Eur J Obstet Gynecol Reprod Biol. 2014 Mar;174:46-50. doi: 10.1016/j.ejogrb.2013.12.002. Epub 2013 Dec 21.
Wong KW1, Ravindran K1, Thomas JM1, Andrews V2.
1Obstetrics and Gynaecology, Ashford & St Peters’ Hospitals, NHS Foundation Trust, Guildford Road, Chertsey KT16 0PZ, United Kingdom.2Obstetrics and Gynaecology, Ashford & St Peters’ Hospitals, NHS Foundation Trust, Guildford Road, Chertsey KT16 0PZ, United Kingdom. Electronic address: Vasanth_andrews@hotmail.com.
Eur J Obstet Gynecol Reprod Biol
OBJECTIVES: The angle at which a mediolateral episiotomy is incised is critical to the risk of obstetric anal sphincter injuries (OASIS). When a mediolateral episiotomy is incised at least 60 degrees from the midline it is protective to the anal sphincter. The objective of our study was to investigate how accoucheurs described and depicted a mediolateral episiotomy.STUDY DESIGN: One hundred doctors and midwives were invited to complete an interview-administered questionnaire in a district general hospital in the United Kingdom over a 10-month period commencing in August 2012. Accoucheurs were asked to describe the angle at which they would cut a mediolateral episiotomy, and to depict this on a pictorial representation of the perineum. The angle drawn was calculated by an investigator blinded to the participant’s initial description of a mediolateral episiotomy.RESULTS: Sixty-one midwives and 39 doctors participated. Doctors and midwives stated they would perform a mediolateral episiotomy at an angle of 45 degrees from the midline, but midwives depicted episiotomies 8 degrees closer to the midline (37.3 degrees vs. 44.9 degrees, p=0.013) than they described. Seventy-six percent of accoucheurs had undergone formal training in how to perform a mediolateral episiotomy, but this had no impact on their clinical practice. Accoucheurs who had been supervised for ten episiotomies before independent practice performed them in keeping with the angle they described.CONCLUSIONS: Doctors and midwives are unaware of the appropriate angle (60 degrees) at which a mediolateral episiotomy should be incised at to minimise obstetric anal sphincter injury. The correct angle should be emphasised to accoucheurs to minimise the risk of anal sphincter damage. In addition midwives depict episiotomies that are significantly more acute than they describe. Accoucheurs should also perform at least 10 episiotomies under supervision prior to independent practice. Training programmes should be devised and validated to improve visual measurement of the episiotomy incision angle at crowning. Consideration should also be given to the development of novel surgical devices that help the accoucheur to perform a mediolateral episiotomy accurately.Crown Copyright © 2013. Published by Elsevier Ireland Ltd. All rights reserved.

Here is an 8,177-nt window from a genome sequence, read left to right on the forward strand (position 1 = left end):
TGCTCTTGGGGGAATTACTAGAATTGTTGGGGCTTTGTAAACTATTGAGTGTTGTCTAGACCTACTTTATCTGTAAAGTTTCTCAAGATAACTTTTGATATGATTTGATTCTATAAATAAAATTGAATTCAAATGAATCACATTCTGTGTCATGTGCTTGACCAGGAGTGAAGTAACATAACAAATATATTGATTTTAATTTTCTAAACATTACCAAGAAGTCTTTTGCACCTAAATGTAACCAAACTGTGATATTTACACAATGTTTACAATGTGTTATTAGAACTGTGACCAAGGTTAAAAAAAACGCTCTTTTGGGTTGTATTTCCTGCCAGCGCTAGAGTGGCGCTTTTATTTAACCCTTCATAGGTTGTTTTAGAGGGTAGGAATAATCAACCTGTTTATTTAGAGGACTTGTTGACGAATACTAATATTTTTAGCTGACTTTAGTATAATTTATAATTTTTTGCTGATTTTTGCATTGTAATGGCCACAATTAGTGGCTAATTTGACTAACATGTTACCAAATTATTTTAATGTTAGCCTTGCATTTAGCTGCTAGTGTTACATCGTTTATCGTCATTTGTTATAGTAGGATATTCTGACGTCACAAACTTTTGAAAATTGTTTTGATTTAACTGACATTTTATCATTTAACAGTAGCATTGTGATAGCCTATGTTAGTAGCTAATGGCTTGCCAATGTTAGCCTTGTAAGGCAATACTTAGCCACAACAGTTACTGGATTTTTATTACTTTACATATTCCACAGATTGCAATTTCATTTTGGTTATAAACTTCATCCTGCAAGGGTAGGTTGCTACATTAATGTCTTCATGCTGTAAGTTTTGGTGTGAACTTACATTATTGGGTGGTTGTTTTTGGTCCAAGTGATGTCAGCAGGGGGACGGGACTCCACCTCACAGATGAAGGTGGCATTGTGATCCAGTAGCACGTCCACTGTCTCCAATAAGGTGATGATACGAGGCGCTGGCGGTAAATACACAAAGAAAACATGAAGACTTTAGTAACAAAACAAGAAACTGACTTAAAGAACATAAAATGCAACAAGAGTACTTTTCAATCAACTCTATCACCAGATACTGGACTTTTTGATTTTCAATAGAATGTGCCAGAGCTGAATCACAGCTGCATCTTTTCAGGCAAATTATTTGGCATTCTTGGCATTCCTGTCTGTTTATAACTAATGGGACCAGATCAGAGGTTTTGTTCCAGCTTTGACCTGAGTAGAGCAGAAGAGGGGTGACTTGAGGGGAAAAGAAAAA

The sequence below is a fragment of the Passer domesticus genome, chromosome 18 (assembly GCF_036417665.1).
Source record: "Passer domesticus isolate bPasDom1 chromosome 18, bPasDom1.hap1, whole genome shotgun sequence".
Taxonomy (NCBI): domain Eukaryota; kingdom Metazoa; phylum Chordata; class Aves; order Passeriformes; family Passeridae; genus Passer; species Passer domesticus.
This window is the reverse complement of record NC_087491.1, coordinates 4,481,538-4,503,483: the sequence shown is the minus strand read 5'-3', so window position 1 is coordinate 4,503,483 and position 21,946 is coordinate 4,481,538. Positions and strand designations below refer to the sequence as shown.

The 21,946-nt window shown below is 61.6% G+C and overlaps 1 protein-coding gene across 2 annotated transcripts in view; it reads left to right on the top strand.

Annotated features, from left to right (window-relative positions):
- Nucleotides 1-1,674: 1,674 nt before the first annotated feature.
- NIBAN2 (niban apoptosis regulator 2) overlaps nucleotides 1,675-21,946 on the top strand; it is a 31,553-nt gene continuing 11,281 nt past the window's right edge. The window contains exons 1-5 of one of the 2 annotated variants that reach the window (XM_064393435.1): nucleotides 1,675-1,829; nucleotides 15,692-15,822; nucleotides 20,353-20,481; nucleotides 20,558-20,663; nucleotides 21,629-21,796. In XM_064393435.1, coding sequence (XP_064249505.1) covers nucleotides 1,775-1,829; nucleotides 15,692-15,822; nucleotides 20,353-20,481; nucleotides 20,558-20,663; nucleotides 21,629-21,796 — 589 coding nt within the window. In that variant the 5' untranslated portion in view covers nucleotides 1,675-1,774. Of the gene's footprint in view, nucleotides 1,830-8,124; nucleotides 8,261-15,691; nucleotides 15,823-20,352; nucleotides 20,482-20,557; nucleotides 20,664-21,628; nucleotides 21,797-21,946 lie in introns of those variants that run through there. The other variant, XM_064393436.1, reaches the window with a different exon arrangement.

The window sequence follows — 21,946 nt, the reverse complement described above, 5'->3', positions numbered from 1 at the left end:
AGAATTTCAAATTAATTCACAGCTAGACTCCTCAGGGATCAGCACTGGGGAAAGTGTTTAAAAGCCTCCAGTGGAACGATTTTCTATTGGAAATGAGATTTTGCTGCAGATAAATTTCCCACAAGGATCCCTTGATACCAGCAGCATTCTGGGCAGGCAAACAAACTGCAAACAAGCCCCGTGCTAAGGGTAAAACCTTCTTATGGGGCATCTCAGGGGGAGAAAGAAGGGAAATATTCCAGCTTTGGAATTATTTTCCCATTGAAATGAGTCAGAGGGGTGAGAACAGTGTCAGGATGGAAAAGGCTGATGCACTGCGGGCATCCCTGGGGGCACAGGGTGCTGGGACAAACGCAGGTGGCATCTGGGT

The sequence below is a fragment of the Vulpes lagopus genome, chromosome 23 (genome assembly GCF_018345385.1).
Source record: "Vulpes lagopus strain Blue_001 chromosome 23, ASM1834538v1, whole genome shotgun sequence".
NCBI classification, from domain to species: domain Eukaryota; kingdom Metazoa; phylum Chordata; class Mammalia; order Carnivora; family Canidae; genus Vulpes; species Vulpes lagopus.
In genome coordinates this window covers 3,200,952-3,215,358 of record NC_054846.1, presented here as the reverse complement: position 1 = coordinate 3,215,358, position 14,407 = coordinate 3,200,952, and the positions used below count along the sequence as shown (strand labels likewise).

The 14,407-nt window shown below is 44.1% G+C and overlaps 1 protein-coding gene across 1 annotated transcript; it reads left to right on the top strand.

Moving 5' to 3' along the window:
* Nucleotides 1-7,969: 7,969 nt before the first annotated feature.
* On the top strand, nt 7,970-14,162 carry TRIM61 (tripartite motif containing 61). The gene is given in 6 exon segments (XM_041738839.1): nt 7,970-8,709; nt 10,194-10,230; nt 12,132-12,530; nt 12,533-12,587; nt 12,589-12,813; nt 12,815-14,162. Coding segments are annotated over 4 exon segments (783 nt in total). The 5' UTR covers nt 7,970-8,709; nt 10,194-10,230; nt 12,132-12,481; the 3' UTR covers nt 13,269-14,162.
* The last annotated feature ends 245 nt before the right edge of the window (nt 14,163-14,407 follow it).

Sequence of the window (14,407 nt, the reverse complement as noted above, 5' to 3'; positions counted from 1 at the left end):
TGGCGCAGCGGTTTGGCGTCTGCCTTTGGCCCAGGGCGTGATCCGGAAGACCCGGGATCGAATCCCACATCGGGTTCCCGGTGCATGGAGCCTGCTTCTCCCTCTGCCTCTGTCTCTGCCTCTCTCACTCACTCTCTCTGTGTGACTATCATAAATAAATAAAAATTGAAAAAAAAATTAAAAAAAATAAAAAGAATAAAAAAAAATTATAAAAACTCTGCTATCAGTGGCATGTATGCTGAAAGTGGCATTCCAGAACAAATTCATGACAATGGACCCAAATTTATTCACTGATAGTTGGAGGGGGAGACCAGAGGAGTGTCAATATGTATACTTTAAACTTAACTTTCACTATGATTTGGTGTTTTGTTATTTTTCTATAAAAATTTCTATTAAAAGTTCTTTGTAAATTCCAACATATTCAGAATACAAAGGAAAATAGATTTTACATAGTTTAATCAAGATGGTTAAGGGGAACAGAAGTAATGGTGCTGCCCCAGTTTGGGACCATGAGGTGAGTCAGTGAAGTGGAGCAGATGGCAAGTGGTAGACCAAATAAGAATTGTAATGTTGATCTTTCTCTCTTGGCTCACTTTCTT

Full Text Source: Elsevier Science
PMID:24388846 | http://www.ncbi.nlm.nih.gov/pubmed/24388846